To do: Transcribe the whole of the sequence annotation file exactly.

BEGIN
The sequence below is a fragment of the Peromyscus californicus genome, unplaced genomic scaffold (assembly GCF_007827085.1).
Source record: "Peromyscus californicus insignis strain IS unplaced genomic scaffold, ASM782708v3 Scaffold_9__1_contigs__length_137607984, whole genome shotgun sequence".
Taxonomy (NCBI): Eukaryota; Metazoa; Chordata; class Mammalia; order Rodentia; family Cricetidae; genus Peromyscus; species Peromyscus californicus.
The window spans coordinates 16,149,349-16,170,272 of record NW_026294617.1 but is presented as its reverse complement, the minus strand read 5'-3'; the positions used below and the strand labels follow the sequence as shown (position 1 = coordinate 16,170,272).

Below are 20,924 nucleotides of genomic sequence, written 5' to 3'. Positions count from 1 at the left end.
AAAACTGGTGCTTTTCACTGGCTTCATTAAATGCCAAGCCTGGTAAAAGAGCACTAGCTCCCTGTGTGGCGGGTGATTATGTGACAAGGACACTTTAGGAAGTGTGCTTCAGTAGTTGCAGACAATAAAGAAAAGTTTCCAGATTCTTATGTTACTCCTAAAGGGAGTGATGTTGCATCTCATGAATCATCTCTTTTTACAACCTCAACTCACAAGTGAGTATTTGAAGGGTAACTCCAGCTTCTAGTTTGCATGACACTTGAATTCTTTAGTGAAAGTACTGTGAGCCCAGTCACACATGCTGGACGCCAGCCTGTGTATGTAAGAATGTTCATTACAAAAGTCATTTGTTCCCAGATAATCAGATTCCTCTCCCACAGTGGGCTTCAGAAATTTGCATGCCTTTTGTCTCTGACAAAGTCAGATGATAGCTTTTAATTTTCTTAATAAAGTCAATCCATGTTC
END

The sequence below is a fragment of the Peromyscus californicus genome, unplaced genomic scaffold (assembly GCF_007827085.1).
Source record: "Peromyscus californicus insignis strain IS unplaced genomic scaffold, ASM782708v3 Scaffold_9__1_contigs__length_137607984, whole genome shotgun sequence".
Taxonomy (NCBI): Eukaryota; Metazoa; Chordata; class Mammalia; order Rodentia; family Cricetidae; genus Peromyscus; species Peromyscus californicus.
The window spans coordinates 16,149,349-16,170,272 of record NW_026294617.1 but is presented as its reverse complement, the minus strand read 5'-3'; the positions used below and the strand labels follow the sequence as shown (position 1 = coordinate 16,170,272).

Below are 20,924 nucleotides of genomic sequence, written 5' to 3'. Positions count from 1 at the left end.
AAAACTGGTGCTTTTCACTGGCTTCATTAAATGCCAAGCCTGGTAAAAGAGCACTAGCTCCCTGTGTGGCGGGTGATTATGTGACAAGGACACTTTAGGAAGTGTGCTTCAGTAGTTGCAGACAATAAAGAAAAGTTTCCAGATTCTTATGTTACTCCTAAAGGGAGTGATGTTGCATCTCATGAATCATCTCTTTTTACAACCTCAACTCACAAGTGAGTATTTGAAGGGTAACTCCAGCTTCTAGTTTGCATGACACTTGAATTCTTTAGTGAAAGTACTGTGAGCCCAGTCACACATGCTGGACGCCAGCCTGTGTATGTAAGAATGTTCATTACAAAAGTCATTTGTTCCCAGATAATCAGATTCCTCTCCCACAGTGGGCTTCAGAAATTTGCATGCCTTTTGTCTCTGACAAAGTCAGATGATAGCTTTTAATTTTCTTAATAAAGTCAATCCATGTTC